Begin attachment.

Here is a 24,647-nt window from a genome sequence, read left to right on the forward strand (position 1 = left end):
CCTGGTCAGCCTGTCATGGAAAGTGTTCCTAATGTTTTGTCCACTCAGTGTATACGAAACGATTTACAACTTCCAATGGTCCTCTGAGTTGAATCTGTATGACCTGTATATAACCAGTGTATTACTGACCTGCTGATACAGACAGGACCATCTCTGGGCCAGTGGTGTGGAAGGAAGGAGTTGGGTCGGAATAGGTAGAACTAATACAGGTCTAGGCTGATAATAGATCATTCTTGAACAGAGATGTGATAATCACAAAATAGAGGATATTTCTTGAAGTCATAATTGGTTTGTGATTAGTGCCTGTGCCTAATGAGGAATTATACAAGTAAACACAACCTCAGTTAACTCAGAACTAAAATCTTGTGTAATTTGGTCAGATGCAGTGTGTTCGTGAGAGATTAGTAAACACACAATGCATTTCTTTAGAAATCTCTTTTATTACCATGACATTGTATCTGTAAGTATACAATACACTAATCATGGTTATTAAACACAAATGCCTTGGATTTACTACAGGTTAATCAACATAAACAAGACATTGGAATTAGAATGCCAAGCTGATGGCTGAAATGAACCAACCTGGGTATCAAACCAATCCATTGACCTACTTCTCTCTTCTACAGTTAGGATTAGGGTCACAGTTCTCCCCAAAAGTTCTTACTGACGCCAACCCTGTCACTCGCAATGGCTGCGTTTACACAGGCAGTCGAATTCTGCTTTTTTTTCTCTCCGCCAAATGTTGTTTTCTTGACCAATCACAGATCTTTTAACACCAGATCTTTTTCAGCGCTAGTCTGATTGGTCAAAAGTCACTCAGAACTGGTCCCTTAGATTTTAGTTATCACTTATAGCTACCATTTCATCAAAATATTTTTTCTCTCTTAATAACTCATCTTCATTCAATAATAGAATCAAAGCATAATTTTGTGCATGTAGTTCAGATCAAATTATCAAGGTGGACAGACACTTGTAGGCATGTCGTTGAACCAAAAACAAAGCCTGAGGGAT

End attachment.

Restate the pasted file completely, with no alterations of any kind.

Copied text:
Here is a 24,647-nt window from a genome sequence, read left to right on the forward strand (position 1 = left end):
CCTGGTCAGCCTGTCATGGAAAGTGTTCCTAATGTTTTGTCCACTCAGTGTATACGAAACGATTTACAACTTCCAATGGTCCTCTGAGTTGAATCTGTATGACCTGTATATAACCAGTGTATTACTGACCTGCTGATACAGACAGGACCATCTCTGGGCCAGTGGTGTGGAAGGAAGGAGTTGGGTCGGAATAGGTAGAACTAATACAGGTCTAGGCTGATAATAGATCATTCTTGAACAGAGATGTGATAATCACAAAATAGAGGATATTTCTTGAAGTCATAATTGGTTTGTGATTAGTGCCTGTGCCTAATGAGGAATTATACAAGTAAACACAACCTCAGTTAACTCAGAACTAAAATCTTGTGTAATTTGGTCAGATGCAGTGTGTTCGTGAGAGATTAGTAAACACACAATGCATTTCTTTAGAAATCTCTTTTATTACCATGACATTGTATCTGTAAGTATACAATACACTAATCATGGTTATTAAACACAAATGCCTTGGATTTACTACAGGTTAATCAACATAAACAAGACATTGGAATTAGAATGCCAAGCTGATGGCTGAAATGAACCAACCTGGGTATCAAACCAATCCATTGACCTACTTCTCTCTTCTACAGTTAGGATTAGGGTCACAGTTCTCCCCAAAAGTTCTTACTGACGCCAACCCTGTCACTCGCAATGGCTGCGTTTACACAGGCAGTCGAATTCTGCTTTTTTTTCTCTCCGCCAAATGTTGTTTTCTTGACCAATCACAGATCTTTTAACACCAGATCTTTTTCAGCGCTAGTCTGATTGGTCAAAAGTCACTCAGAACTGGTCCCTTAGATTTTAGTTATCACTTATAGCTACCATTTCATCAAAATATTTTTTCTCTCTTAATAACTCATCTTCATTCAATAATAGAATCAAAGCATAATTTTGTGCATGTAGTTCAGATCAAATTATCAAGGTGGACAGACACTTGTAGGCATGTCGTTGAACCAAAAACAAAGCCTGAGGGAT